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Remote Sens. 2012, 4(4), 849-866; doi:10.3390/rs4040849

Estimating Net Primary Production of Turfgrass in an Urban-Suburban Landscape with QuickBird Imagery

1
Department of Geography, California State University, Fullerton, 800 North State College Boulevard, Fullerton, CA 92831, USA
2
Department of Forest Resources, University of Minnesota, 1530 Cleveland Avenue North, Saint Paul, MN 55108, USA
*
Author to whom correspondence should be addressed.
Received: 29 January 2012 / Revised: 15 March 2012 / Accepted: 16 March 2012 / Published: 27 March 2012
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Abstract

Vegetation is a basic component of urban-suburban environments with significant area coverage. As a major vegetation type in US cities, urban turfgrass provides a range of important ecological services. This study examined the biological carbon fixation of turfgrass in a typical residential neighborhood by linking ground-based measurements, high resolution satellite remote sensing, and ecological modeling. The spatial distribution of turfgrass and its vegetative conditions were mapped with QuickBird satellite imagery. The significant amount of shadows existing in the imagery were detected and removed by taking advantage of the high radiometric resolution of the data. A remote sensing-driven production efficiency model was developed and parameterized with field biophysical measurements to estimate annual net primary production of turfgrass. The results indicated that turfgrass accounted for 38% of land cover in the study area. Turfgrass assimilated 0–1,301 g∙C∙m−2∙yr−1 depending on vegetative conditions and management intensity. The average annual net primary production per unit turfgrass cover by golf course grass (1,100.5 g∙C∙m−2) was much higher than that by regular lawn grass (771.2 g∙C∙m−2). However, lawn grass contributed more to the total net primary production than golf course grass due to its larger area coverage, although with higher spatial variability. View Full-Text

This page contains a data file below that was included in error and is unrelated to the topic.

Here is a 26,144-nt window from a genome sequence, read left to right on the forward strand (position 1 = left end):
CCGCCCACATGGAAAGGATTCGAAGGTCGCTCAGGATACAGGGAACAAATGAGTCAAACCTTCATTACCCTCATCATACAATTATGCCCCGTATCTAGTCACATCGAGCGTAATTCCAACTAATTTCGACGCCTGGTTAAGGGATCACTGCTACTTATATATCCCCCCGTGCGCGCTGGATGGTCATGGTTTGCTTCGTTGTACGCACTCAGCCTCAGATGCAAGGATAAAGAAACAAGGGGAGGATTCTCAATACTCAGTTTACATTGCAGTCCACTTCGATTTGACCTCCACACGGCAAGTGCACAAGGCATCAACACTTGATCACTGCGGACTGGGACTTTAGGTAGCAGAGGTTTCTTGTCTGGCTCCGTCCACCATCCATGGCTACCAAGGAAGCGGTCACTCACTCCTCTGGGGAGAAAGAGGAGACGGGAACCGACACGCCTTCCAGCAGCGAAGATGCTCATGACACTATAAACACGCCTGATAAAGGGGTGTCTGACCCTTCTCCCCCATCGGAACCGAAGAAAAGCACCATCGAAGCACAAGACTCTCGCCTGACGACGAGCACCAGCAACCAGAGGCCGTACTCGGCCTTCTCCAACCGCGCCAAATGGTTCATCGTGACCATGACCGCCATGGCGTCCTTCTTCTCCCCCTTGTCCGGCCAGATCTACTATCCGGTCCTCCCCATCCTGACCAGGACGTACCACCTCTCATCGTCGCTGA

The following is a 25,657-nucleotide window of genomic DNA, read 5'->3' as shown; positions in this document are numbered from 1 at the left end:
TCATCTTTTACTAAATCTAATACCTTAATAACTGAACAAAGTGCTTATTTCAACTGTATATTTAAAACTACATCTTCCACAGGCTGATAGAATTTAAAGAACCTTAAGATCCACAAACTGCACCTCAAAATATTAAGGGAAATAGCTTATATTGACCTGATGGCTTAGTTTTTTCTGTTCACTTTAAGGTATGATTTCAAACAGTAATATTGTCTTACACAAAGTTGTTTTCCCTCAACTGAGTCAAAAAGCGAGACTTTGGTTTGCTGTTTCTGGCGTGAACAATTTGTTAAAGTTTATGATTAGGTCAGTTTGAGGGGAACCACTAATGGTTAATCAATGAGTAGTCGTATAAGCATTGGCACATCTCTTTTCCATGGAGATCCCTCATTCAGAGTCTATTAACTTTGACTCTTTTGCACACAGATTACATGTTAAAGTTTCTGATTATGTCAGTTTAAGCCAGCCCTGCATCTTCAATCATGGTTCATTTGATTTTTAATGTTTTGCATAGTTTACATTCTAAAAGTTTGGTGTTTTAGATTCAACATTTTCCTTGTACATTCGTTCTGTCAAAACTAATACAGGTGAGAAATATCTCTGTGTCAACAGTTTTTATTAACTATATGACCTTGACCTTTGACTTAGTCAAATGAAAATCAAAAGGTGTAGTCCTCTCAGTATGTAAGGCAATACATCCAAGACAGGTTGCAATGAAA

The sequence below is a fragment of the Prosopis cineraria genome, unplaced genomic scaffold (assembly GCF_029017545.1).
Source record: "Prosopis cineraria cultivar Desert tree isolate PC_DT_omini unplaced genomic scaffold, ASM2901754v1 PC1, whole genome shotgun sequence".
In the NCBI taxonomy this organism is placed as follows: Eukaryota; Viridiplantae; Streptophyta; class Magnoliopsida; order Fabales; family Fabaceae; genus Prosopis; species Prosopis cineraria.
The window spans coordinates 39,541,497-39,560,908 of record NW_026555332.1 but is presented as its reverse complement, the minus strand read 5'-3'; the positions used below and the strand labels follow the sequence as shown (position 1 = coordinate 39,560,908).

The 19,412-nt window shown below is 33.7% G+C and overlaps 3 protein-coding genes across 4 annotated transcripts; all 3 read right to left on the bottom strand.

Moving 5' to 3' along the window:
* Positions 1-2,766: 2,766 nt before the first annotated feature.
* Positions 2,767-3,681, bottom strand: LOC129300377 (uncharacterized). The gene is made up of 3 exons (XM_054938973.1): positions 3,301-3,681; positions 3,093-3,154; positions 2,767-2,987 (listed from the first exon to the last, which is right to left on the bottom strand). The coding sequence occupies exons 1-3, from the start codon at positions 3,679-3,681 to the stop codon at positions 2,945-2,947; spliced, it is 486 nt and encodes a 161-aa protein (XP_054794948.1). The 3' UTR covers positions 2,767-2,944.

Keywords: urban vegetation; modeling; carbon cycle; high resolution urban vegetation; modeling; carbon cycle; high resolution
This is an open access article distributed under the Creative Commons Attribution License (CC BY 3.0).

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MDPI and ACS Style

Wu, J.; Bauer, M.E. Estimating Net Primary Production of Turfgrass in an Urban-Suburban Landscape with QuickBird Imagery. Remote Sens. 2012, 4, 849-866.

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